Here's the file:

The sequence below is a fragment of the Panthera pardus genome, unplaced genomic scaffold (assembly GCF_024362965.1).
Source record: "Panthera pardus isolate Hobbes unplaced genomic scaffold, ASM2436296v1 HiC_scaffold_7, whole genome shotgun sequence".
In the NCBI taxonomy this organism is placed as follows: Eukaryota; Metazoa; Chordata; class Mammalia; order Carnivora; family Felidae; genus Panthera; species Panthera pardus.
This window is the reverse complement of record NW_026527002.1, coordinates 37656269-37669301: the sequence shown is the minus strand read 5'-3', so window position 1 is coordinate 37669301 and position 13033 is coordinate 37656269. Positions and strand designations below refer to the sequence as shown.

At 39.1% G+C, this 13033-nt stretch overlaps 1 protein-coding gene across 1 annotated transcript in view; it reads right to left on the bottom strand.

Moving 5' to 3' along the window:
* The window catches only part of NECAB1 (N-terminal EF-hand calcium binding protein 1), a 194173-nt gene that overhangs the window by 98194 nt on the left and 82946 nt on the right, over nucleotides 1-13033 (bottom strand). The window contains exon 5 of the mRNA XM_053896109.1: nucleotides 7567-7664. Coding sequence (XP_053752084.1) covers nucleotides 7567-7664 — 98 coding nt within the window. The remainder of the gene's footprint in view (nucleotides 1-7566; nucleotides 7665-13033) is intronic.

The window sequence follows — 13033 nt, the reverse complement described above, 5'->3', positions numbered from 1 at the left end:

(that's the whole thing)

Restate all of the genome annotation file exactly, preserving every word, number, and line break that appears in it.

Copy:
The sequence below is a fragment of the Panthera pardus genome, unplaced genomic scaffold (assembly GCF_024362965.1).
Source record: "Panthera pardus isolate Hobbes unplaced genomic scaffold, ASM2436296v1 HiC_scaffold_7, whole genome shotgun sequence".
In the NCBI taxonomy this organism is placed as follows: Eukaryota; Metazoa; Chordata; class Mammalia; order Carnivora; family Felidae; genus Panthera; species Panthera pardus.
This window is the reverse complement of record NW_026527002.1, coordinates 37656269-37669301: the sequence shown is the minus strand read 5'-3', so window position 1 is coordinate 37669301 and position 13033 is coordinate 37656269. Positions and strand designations below refer to the sequence as shown.

At 39.1% G+C, this 13033-nt stretch overlaps 1 protein-coding gene across 1 annotated transcript in view; it reads right to left on the bottom strand.

Moving 5' to 3' along the window:
* The window catches only part of NECAB1 (N-terminal EF-hand calcium binding protein 1), a 194173-nt gene that overhangs the window by 98194 nt on the left and 82946 nt on the right, over nucleotides 1-13033 (bottom strand). The window contains exon 5 of the mRNA XM_053896109.1: nucleotides 7567-7664. Coding sequence (XP_053752084.1) covers nucleotides 7567-7664 — 98 coding nt within the window. The remainder of the gene's footprint in view (nucleotides 1-7566; nucleotides 7665-13033) is intronic.

The window sequence follows — 13033 nt, the reverse complement described above, 5'->3', positions numbered from 1 at the left end: